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tv   Good Morning America  ABC  August 7, 2021 7:00am-8:00am PDT

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i good morning, america. wildfires raging. california's dixie fire exploding in size. now the third largest in state history. >> it looks like a bomb went off in this area. >> a downtown destroyed. over 100 homes up in flames. we're on the ground with word of red flag warnings in the west. america's covid crisis. daily cases reaching their highest number in six months. hospitals overwhelmed with predictions of more staffing shortages even as vaccinations hit a milestone. former white house homeland security adviser tom bossert joins us live. infrastructure vote. where things stand this morning
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on the $2 trillion plan. thsete's saturday session, plus, the final extension on student loan relief. criminal investigation. a former employee of new york governor andrew cuomo speaking out after filing the first criminal complaint against the governor. the response from his legal team to the allegations. legal battle. britney spears' father fighting back over attempts to have him removed as the star's conservator. the latest finger-pointing over how the singer ended up in a mental health facility. and tops in tokyo. team usa basketball grabbing the gold. women's water polo, the amazing three-peat, and the wrestler who flipped over his big win. all the highlights coming up. good morning, everybody. happy saturday. we're going to have the latest
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on the covid surge which is pushing cases to levels we haven't seen in months. right now every single state in the country is reporting high or substantial community transmission and some are warning that major hospital systems could be on the brink of collapse if this trend continues. but first the immense battle for firefighters in the west this morning as they fight more than 100 wildfires including the third largest in california history. >> flames destroying homes, businesses and historic buildings. abc's zohreen shah is right there in greenville with the very latest. zohreen, good morning. >> reporter: good morning, whit. it is hard to believe your eyes out here. every house in this area has been brought to the ground including this one right here. you're looking at the stairs to what used to be an entryway. and everywhere you look, pieces of what used to be a home. but these are just things. two days after this fire eight people are still unaccounted fot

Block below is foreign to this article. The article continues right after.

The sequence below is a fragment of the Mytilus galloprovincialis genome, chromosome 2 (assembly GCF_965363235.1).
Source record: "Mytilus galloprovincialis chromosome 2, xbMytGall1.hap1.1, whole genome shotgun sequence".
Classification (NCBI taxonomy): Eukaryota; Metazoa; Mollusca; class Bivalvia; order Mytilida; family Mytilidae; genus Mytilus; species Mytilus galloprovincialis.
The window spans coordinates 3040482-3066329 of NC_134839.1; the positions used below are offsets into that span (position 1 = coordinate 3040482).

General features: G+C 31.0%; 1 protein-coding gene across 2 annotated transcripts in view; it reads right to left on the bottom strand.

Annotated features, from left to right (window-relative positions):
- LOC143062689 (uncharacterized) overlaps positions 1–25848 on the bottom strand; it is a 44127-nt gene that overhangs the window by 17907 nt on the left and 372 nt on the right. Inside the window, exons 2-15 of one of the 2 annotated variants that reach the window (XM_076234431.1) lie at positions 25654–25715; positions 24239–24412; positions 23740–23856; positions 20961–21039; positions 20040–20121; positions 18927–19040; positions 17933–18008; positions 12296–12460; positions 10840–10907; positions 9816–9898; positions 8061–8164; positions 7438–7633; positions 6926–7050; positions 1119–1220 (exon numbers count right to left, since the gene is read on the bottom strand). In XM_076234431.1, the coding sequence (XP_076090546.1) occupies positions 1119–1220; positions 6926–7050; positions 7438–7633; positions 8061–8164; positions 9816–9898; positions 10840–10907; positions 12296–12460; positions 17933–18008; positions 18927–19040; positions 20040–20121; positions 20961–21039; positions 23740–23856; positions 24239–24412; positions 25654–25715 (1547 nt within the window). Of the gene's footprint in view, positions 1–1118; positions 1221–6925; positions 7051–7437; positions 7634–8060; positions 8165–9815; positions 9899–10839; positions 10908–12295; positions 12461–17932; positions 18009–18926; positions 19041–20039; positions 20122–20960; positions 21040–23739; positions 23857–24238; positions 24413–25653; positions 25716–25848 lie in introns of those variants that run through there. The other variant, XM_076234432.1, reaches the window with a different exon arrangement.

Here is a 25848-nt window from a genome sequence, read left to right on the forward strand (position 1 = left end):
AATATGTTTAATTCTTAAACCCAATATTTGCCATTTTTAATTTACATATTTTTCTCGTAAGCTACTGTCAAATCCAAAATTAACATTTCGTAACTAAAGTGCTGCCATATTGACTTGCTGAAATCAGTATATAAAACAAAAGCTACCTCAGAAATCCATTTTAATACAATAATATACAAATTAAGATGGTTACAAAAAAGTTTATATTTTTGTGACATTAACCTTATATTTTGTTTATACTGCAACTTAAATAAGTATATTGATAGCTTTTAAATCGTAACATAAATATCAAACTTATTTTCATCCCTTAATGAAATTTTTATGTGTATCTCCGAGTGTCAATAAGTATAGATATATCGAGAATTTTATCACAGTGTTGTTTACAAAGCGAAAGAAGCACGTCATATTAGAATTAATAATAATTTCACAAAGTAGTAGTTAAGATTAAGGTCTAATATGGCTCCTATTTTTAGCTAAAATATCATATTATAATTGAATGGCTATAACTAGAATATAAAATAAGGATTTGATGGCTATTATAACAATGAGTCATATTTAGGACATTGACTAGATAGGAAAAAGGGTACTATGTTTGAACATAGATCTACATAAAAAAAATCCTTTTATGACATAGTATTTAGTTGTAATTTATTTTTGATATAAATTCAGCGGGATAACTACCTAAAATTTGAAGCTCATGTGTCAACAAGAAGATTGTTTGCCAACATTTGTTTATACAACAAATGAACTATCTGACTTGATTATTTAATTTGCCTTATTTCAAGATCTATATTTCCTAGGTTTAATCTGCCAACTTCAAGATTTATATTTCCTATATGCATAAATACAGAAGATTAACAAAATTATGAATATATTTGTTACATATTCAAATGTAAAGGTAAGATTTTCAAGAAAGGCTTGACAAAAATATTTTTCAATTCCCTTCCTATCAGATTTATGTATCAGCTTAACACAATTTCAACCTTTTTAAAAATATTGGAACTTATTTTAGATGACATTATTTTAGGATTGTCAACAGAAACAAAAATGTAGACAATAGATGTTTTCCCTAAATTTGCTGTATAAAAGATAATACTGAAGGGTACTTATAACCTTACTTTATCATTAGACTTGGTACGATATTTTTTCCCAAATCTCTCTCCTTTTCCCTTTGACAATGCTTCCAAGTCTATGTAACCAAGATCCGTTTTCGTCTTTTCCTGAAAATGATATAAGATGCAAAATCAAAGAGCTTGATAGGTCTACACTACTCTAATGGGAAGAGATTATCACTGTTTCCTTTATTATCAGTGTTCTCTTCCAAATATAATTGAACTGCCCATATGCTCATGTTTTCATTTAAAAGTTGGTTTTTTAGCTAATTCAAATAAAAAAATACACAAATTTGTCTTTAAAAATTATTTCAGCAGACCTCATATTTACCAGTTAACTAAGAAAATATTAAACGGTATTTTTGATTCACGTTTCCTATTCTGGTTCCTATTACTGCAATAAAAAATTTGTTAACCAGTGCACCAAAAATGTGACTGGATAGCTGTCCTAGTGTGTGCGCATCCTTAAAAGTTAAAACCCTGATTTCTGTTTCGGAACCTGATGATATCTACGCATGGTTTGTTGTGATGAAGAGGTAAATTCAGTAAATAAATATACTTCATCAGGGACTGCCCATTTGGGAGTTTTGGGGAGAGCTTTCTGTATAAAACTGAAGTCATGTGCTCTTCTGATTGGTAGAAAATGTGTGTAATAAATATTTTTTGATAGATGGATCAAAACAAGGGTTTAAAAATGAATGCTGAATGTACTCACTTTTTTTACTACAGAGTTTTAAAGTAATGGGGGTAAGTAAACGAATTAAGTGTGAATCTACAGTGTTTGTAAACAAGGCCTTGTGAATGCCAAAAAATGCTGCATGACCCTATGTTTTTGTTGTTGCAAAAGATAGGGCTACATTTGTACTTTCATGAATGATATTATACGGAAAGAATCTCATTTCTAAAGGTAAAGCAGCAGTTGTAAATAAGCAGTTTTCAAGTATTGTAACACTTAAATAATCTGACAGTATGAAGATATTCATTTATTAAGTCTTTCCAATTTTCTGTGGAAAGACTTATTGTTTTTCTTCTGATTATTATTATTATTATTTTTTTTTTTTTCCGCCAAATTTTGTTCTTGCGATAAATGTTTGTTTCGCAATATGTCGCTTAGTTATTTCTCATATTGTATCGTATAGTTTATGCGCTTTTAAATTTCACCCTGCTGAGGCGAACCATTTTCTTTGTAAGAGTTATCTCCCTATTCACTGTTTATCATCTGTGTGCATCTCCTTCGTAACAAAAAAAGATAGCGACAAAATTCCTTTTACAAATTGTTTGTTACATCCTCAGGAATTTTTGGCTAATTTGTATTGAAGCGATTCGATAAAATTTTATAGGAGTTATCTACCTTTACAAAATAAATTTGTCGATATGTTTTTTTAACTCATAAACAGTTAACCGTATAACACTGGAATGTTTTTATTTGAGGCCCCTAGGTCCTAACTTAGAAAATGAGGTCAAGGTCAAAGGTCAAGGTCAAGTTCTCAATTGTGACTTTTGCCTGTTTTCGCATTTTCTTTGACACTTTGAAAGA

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california's dixie fire now the third largest in the state's history, greater than the size of houston. destroying over 100 homes, eviscerating the gold rush town of greenville. it looks like a bomb went off in this area. homes and buildings that have withstood the test of time for over a hundred years now decimated. what was once a small downtown now a ghost town. multiple people still reported missing two days later. and firefighters' work is far from over. we're just a few minutes out from greenville right now. firefighters are intentionally and strategically lighting this part of the forest on fire to try to save the remaining homes. further south the river fire exploding to nearly 3,000 acres. three people including a firefighter injured.t of t shs fore fleeing his house. >> well, it's completely gone and all our neighbors, great
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neighbors, they're leveled. >> reporter: the megadrought in the west one of the main factors for the explosive fire. lake oroville, a major source of water in the area, no longer providing resources from their hydroelectric power plant because of a lack of water. and this fire is still far from over. overnight, containment plunged down to 20%, and there are still 14,000 structures that are threatened. eva. >> zohreen shah for us there, be careful out there. some dangerous weather conditions are returning this weekend. rob is in norwalk with what that could mean for the battle against those wildfires. good morning to you, rob. >> hey, good morning, eva. triple-digit heat is returning to parts of california, that's the bad news. the good news is, the northwest at least is getting a bit of a break this weekend before their heat returns as we go into next week. take a look at this map.